Medieval Market Town

image Provins church

As a medievalist, I have rarely been more excited than the first time I visited Europe and walked among the artifacts of history. It was deeply satisfying to stand in churches, touch stone walls, and walk along streets that had been in existence for hundreds of years. One of the great regions for discovering the middle ages is northern France, where small towns and historic city centres still bear witness to history.

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While on a visit to Paris, we planned a day trip to the UNESCO world heritage site of Provins, a town ninety minutes away by train, on the edge of the Champagne region. In the middle ages, Provins was a wealthy market town and trade fair site, and its 14th-century buildings have been marvelously preserved. Had it been summer, we would have had the option of historical reenactments. But our visit, in late March, took place just a few days before the official start of the summer tourist season, and even the museums were only open on weekends and school holidays. This proved perfect, as the town was relaxed and uncrowded.

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As with many medieval French towns, Provins consists of a modern lower ville and an ancient upper Cité. We walked from the little train station through the centre of the lower town, where we passed a good-sized street market just finishing up the morning’s business. We wandered through, stopping to buy some cheese from a truck. From there, we passed through winding streets and up a staircased hillside to the 12th-century church. This looked imposing from without but proved less interesting on the inside. However, walking around to the other side revealed the medieval town in all its delightful glory.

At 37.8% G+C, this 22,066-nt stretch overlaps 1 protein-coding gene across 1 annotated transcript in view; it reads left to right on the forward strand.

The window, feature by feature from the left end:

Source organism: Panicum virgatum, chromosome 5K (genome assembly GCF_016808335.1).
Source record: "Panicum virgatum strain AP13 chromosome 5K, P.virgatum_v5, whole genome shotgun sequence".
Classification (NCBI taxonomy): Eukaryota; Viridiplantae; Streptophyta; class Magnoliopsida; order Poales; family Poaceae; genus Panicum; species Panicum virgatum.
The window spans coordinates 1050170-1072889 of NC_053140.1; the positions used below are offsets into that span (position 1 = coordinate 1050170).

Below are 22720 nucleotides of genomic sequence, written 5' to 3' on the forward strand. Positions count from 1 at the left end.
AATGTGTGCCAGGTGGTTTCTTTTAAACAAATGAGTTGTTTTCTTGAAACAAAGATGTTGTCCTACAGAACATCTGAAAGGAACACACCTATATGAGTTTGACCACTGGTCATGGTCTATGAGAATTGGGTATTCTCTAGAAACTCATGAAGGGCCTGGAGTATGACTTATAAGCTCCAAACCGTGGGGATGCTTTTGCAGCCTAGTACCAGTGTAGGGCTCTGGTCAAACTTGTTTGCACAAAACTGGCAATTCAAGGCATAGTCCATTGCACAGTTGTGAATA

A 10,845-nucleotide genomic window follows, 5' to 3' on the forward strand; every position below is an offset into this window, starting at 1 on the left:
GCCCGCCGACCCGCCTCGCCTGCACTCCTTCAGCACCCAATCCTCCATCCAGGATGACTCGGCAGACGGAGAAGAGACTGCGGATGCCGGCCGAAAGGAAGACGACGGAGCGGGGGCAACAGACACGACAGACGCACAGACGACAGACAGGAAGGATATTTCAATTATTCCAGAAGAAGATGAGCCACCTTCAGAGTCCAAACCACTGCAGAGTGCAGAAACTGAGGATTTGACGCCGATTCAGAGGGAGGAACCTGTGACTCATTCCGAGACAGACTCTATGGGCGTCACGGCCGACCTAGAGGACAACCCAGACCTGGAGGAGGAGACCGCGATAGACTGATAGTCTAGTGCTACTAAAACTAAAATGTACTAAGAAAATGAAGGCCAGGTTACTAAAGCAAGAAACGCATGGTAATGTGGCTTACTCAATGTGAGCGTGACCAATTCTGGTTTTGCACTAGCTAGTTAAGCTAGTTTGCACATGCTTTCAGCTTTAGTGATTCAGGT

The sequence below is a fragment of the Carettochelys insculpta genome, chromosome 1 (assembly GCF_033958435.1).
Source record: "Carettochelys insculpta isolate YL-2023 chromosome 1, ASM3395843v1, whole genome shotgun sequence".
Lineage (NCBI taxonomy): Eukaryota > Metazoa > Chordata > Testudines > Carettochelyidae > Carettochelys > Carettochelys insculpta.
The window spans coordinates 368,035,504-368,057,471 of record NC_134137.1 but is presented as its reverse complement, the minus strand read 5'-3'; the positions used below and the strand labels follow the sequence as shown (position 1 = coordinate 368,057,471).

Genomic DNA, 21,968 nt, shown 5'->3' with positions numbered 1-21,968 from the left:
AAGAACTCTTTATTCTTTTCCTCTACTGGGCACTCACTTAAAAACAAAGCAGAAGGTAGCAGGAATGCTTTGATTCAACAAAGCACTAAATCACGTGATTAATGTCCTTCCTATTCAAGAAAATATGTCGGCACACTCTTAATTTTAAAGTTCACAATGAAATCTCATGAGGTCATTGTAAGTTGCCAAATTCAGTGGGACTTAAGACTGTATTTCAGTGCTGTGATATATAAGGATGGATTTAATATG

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Cobblestoned streets were lined with half-timbered buildings, and a charming town square had an ancient stone cross as its centrepiece. Many of the old buildings contained shops, some in the basement, which required entry through small, ancient doorways and down steep stone stairs. 

The little civic museum was full of artifacts from the town’s history, including a display of medieval pavements tiles. There was also the trade fair exhibit in the historic Granges-aux-Dîmes, which was a covered market during the town’s heyday in the late middle ages. The floor was set up with the stalls and workplaces of the various crafters and merchants of the time, peopled with wax figures and explained by an audio tour. 

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It was all engaging, but the most fun was to be had simply wandering the streets, enjoying the atmosphere. We finished with lunch in the square, where competing Norman and Breton style creperies stood on opposite corners. We chose the Breton one, where we filled up on impossibly large crepes and delicious cider, before walking back down the hill to the station. Provins in the off season was a perfectly charming and relaxed visit to the middle ages. 

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Photos: detail, Eglise Saint-Quiriace; Place du Châtel; historic buildings; exhibit in the Granges-aux-Dîmes; cross in the Place du Châtel; Tour César

© Leslie Wilkes 2016